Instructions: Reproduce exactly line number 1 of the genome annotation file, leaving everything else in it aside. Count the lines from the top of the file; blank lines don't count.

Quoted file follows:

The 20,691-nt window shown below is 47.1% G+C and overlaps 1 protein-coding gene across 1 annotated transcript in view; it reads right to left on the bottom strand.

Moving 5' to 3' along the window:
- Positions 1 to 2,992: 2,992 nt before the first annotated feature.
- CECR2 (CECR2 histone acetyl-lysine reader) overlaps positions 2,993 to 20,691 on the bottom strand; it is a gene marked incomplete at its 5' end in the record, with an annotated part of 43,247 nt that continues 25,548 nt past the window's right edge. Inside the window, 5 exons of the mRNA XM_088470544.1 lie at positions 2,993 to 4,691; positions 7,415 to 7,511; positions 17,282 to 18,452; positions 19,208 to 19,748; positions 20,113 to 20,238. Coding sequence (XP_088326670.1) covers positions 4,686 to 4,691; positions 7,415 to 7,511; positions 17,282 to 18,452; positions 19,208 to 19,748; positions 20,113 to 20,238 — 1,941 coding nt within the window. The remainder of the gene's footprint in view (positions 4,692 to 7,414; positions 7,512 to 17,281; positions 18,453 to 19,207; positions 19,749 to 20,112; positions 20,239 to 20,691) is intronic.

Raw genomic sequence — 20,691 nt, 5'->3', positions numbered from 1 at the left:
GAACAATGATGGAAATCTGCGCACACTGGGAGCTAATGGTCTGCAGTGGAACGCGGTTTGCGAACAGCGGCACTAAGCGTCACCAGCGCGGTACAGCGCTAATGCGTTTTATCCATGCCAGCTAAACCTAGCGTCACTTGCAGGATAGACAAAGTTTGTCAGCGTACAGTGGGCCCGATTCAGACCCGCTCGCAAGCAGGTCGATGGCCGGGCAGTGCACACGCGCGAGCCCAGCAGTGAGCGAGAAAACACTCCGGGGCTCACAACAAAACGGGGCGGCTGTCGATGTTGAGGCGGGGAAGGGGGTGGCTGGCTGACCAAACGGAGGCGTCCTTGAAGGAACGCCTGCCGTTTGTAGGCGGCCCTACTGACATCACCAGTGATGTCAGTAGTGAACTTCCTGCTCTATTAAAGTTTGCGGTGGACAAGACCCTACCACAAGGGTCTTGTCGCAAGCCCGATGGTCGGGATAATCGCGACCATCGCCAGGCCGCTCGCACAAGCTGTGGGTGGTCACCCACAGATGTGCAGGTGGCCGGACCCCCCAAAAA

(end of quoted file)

The 20,691-nt window shown below is 47.1% G+C and overlaps 1 protein-coding gene across 1 annotated transcript in view; it reads right to left on the bottom strand.